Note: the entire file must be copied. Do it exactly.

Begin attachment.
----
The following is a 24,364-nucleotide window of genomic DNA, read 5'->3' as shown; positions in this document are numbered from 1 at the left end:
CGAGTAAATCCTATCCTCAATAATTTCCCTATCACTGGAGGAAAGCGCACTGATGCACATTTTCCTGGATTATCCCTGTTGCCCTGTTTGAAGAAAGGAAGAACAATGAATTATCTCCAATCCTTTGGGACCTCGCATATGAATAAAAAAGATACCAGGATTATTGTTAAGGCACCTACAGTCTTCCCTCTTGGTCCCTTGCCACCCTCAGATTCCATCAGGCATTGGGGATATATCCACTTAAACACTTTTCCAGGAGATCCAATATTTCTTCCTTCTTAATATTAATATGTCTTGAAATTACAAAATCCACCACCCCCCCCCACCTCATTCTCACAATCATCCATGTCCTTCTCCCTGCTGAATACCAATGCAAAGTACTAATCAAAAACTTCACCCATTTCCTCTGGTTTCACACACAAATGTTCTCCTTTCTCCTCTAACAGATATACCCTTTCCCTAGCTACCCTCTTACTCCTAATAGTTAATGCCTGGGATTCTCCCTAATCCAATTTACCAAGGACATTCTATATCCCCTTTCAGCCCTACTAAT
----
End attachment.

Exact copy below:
The following is a 24,364-nucleotide window of genomic DNA, read 5'->3' as shown; positions in this document are numbered from 1 at the left end:
CGAGTAAATCCTATCCTCAATAATTTCCCTATCACTGGAGGAAAGCGCACTGATGCACATTTTCCTGGATTATCCCTGTTGCCCTGTTTGAAGAAAGGAAGAACAATGAATTATCTCCAATCCTTTGGGACCTCGCATATGAATAAAAAAGATACCAGGATTATTGTTAAGGCACCTACAGTCTTCCCTCTTGGTCCCTTGCCACCCTCAGATTCCATCAGGCATTGGGGATATATCCACTTAAACACTTTTCCAGGAGATCCAATATTTCTTCCTTCTTAATATTAATATGTCTTGAAATTACAAAATCCACCACCCCCCCCCACCTCATTCTCACAATCATCCATGTCCTTCTCCCTGCTGAATACCAATGCAAAGTACTAATCAAAAACTTCACCCATTTCCTCTGGTTTCACACACAAATGTTCTCCTTTCTCCTCTAACAGATATACCCTTTCCCTAGCTACCCTCTTACTCCTAATAGTTAATGCCTGGGATTCTCCCTAATCCAATTTACCAAGGACATTCTATATCCCCTTTCAGCCCTACTAAT